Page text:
Its combat, for starters, feels right at home on a controller. The top three buttons cover light, medium and heavy attacks, while the bottom is a jump button. L1 and L2 are for swapping teammates, while R1 and R2 are for super attacks.

Each character has only a handful of abilities with basic inputs, though they all look amazing on screen. The camera will zoom in on the action in all the right places, never disrupting gameplay and always enhancing the effect.

The typical rock/paper/scissors in fighting games consist of attacks, blocks and grabs. Instead of a grab, DBFZ has a “Dragon Rush” which amounts to a quick flurry of attacks that sets up an air combo. Two players Dragon Rushing at the same time will cancel each other out in a whirlwind of speedy attacks that is oh-so-Dragon Ball Z.

Kid Buu special move

Interestingly, there isn’t any chip damage, which suggests the developer sees the Dragon Rush as a sufficient tool to combat excessive blocking.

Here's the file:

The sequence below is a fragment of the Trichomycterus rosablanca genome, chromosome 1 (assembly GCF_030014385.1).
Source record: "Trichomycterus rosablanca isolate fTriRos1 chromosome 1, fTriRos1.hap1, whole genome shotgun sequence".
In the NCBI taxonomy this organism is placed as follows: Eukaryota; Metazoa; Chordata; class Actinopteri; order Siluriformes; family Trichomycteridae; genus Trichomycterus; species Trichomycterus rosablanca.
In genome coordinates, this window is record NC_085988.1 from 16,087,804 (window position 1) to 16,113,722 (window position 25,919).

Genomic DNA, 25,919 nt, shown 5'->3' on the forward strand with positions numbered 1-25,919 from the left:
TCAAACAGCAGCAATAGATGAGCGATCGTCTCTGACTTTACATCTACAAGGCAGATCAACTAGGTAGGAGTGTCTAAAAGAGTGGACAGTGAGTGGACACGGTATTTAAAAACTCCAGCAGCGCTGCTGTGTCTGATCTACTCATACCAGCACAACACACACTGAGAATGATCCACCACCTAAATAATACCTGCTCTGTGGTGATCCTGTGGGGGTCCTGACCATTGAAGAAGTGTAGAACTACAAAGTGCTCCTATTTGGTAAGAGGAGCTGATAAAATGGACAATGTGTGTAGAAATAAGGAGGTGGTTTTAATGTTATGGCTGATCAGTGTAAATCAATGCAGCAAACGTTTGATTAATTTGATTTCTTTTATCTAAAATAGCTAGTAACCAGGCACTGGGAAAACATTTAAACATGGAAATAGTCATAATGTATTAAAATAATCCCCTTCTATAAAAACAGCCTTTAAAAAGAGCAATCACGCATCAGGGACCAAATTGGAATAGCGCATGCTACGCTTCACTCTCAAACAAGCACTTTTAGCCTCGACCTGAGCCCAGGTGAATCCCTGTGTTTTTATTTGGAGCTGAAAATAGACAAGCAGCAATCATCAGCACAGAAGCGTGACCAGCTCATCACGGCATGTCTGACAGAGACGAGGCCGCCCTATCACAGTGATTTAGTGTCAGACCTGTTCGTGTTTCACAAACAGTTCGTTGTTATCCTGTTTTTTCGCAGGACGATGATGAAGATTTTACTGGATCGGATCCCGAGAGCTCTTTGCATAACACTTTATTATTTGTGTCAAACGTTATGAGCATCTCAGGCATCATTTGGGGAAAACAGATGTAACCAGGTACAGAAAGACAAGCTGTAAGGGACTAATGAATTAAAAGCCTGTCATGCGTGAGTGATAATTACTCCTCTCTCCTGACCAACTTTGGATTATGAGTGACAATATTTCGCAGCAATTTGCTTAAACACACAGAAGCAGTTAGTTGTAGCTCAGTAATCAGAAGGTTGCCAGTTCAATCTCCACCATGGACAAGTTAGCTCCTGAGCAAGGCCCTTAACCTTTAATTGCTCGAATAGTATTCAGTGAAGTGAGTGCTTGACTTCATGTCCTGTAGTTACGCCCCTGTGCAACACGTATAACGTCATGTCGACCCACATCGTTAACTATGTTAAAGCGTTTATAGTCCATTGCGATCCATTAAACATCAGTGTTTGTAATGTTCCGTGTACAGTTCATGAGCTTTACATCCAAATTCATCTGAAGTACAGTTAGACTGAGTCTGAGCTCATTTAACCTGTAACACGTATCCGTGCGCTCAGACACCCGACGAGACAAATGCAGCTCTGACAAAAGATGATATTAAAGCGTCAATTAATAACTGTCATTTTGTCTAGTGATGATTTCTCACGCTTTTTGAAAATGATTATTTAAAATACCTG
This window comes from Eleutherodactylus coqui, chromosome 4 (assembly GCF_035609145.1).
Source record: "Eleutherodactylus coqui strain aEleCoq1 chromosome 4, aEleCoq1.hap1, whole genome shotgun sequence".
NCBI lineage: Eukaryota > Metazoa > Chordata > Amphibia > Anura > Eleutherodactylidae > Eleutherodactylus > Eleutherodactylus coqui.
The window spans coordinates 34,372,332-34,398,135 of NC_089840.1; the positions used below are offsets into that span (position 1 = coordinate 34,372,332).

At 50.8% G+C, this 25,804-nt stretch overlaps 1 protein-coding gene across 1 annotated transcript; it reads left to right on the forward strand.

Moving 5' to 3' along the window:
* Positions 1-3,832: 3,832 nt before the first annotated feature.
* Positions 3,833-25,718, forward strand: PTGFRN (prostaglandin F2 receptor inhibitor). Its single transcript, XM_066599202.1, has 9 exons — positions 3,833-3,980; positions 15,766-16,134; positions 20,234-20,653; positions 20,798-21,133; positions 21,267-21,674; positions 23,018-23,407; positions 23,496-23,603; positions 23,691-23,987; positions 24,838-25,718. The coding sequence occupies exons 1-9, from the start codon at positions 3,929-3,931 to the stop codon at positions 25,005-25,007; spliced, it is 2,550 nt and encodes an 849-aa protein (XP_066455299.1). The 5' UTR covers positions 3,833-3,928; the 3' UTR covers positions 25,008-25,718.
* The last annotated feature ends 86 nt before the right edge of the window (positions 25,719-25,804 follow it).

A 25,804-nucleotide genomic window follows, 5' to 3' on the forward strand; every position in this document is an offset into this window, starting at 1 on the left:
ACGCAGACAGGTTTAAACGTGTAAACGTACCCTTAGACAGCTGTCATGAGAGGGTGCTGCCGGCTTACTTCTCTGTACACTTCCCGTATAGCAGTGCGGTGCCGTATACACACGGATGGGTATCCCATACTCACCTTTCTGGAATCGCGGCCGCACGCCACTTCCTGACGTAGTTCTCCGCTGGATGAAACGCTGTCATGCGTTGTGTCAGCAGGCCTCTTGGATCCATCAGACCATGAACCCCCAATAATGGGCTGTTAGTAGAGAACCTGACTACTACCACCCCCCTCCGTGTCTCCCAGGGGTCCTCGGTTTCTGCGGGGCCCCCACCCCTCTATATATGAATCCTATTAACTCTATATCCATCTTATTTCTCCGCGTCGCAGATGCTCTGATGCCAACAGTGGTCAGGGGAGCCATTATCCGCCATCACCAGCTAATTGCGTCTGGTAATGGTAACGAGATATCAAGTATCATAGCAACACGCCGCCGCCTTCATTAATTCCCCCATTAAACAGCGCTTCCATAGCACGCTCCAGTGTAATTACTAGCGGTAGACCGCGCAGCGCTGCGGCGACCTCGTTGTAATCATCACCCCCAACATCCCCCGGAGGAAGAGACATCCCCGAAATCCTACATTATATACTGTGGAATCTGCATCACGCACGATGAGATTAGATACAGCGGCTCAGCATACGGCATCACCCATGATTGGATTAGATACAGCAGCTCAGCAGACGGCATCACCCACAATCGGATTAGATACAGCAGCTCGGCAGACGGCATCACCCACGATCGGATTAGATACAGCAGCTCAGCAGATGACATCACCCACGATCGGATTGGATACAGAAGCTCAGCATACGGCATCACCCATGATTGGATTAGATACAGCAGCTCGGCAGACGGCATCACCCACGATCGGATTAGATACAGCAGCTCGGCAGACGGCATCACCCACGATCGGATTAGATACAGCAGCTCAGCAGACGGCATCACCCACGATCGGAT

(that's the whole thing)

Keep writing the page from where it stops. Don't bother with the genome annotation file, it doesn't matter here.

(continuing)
Further complexity is there for those who seek it, but the basic level of play is so heavily stylised that regardless of skill, no one will feel useless while playing this game.

A Three-Way Story Mode

For those who like their sparring equal parts verbal and physical, the Story mode is ready to give you around 10 hours of overconfident bluster from all your favourite Dragon Ball characters.

Foregoing Xenoverse’s messy time travel approach, FighterZ handles its story with a novel take on the amnesiac “relearning your powers” trope. Here, mysterious and debilitating waves cause all fighters on Earth to lose their power. Several old villains have been resurrected, and clones of the most powerful fighters wander Earth like zombies.

Only those who have souls linked to them can bring out their power, by defeating as many of the clones as they can.

Clones Goku Krillin Piccolo
Many clones wander the planet with similar moves and power levels

Three different versions of the story arc are told, depending on which character was initially linked with your — the player’s — soul. Characters will look straight down the barrel of the camera and address you, asking for your help in bringing out their power.